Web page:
— The South Centre Blog

UN-Prinzipien für den fairen Umgang mit überschuldeten Staaten (UN Principles on the fair treatment of over-indebted countries)


On 10 September 2015, at its Sixty-Ninth Session, the UN General Assembly in plenary session adopted the resolution on “Basic Principles on Sovereign Debt Restructuring Processes” (A/RES/69/319) in New York, with 135 member States voting for, six against and 42 abstentions.  On the grounds that it would create uncertainty and reduce external financing for developing countries, the United States, supported by developed country allies – European Union countries, Japan, Australia and New Zealand – voted against the proposed General Assembly effort to start work toward a multilateral legal framework in the UN.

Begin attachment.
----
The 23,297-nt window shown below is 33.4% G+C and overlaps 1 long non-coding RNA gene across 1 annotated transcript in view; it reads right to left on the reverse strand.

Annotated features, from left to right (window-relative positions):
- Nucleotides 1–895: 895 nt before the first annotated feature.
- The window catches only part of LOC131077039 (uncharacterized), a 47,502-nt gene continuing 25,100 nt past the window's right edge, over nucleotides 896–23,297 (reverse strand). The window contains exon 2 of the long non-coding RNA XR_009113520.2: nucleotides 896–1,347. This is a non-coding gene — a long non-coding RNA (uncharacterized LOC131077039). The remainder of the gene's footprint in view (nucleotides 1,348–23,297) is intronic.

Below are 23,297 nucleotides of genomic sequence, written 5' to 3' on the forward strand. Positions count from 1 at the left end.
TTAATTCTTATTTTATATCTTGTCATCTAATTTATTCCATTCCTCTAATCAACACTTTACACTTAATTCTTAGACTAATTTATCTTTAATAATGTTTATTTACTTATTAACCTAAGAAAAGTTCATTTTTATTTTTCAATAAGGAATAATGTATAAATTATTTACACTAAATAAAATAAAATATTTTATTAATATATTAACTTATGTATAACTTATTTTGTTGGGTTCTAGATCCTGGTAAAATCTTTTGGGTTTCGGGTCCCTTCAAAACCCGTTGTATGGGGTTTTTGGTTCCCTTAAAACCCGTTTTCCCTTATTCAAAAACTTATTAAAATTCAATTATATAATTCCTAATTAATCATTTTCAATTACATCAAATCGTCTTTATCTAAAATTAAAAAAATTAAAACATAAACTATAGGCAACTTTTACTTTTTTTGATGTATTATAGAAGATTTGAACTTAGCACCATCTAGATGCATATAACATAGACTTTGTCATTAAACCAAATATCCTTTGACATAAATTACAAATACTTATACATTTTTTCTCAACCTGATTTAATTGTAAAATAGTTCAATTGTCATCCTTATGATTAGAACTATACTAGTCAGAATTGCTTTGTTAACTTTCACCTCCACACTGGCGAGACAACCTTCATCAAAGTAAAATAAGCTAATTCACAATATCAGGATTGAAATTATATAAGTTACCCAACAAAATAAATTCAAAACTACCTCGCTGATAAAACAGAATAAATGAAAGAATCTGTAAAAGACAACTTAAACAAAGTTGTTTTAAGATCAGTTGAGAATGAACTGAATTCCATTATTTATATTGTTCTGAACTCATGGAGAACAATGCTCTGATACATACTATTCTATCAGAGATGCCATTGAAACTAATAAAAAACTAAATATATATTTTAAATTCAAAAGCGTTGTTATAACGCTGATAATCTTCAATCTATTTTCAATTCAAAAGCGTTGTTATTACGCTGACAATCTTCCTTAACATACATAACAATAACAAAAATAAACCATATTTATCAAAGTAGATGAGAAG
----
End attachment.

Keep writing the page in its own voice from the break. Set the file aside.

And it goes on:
Only six countries, among them the US, the UK, and Germany, voted against the resolution.  The US explained that it opposed the resolution because the principles implicitly recognize the right of a state to debt restructuring and to revoke contractual obligations. Developed countries boycotted this one-year effort, even though it was an official General Assembly process.  The IMF and international organizations led by the developed countries, such as the European Commission, also chose not to participate in the discussion of the principles.  With their advocacy of the legal framework and later of the nine principles for sovereign debt resolution, developing countries have placed themselves on the record as champions of efficient international financial markets that give developing country governments access to finance while building in accountability on the part of creditors for their actions.  The countries that supported or have not objected to the nine UN principles have put down a moral marker against “the law of the jungle” approaches to sovereign debt resolution processes.


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